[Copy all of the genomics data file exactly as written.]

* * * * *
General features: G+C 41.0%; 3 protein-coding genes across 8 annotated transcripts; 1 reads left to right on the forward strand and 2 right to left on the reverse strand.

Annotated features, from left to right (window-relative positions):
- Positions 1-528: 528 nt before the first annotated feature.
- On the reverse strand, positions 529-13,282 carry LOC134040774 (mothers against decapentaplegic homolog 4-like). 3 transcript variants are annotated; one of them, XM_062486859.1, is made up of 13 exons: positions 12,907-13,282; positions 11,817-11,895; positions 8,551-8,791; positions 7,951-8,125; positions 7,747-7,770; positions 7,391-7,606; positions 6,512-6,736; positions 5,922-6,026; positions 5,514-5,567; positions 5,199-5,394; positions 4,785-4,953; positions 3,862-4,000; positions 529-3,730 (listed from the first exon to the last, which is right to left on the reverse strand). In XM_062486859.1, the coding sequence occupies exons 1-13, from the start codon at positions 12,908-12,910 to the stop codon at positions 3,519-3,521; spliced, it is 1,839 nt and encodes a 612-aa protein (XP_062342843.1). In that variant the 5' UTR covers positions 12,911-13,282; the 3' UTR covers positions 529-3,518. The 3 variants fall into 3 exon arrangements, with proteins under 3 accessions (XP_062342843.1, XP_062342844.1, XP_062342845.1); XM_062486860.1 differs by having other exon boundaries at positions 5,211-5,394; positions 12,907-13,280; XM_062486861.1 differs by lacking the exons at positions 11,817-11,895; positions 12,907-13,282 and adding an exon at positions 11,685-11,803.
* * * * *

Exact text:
General features: G+C 41.0%; 3 protein-coding genes across 8 annotated transcripts; 1 reads left to right on the forward strand and 2 right to left on the reverse strand.

Annotated features, from left to right (window-relative positions):
- Positions 1-528: 528 nt before the first annotated feature.
- On the reverse strand, positions 529-13,282 carry LOC134040774 (mothers against decapentaplegic homolog 4-like). 3 transcript variants are annotated; one of them, XM_062486859.1, is made up of 13 exons: positions 12,907-13,282; positions 11,817-11,895; positions 8,551-8,791; positions 7,951-8,125; positions 7,747-7,770; positions 7,391-7,606; positions 6,512-6,736; positions 5,922-6,026; positions 5,514-5,567; positions 5,199-5,394; positions 4,785-4,953; positions 3,862-4,000; positions 529-3,730 (listed from the first exon to the last, which is right to left on the reverse strand). In XM_062486859.1, the coding sequence occupies exons 1-13, from the start codon at positions 12,908-12,910 to the stop codon at positions 3,519-3,521; spliced, it is 1,839 nt and encodes a 612-aa protein (XP_062342843.1). In that variant the 5' UTR covers positions 12,911-13,282; the 3' UTR covers positions 529-3,518. The 3 variants fall into 3 exon arrangements, with proteins under 3 accessions (XP_062342843.1, XP_062342844.1, XP_062342845.1); XM_062486860.1 differs by having other exon boundaries at positions 5,211-5,394; positions 12,907-13,280; XM_062486861.1 differs by lacking the exons at positions 11,817-11,895; positions 12,907-13,282 and adding an exon at positions 11,685-11,803.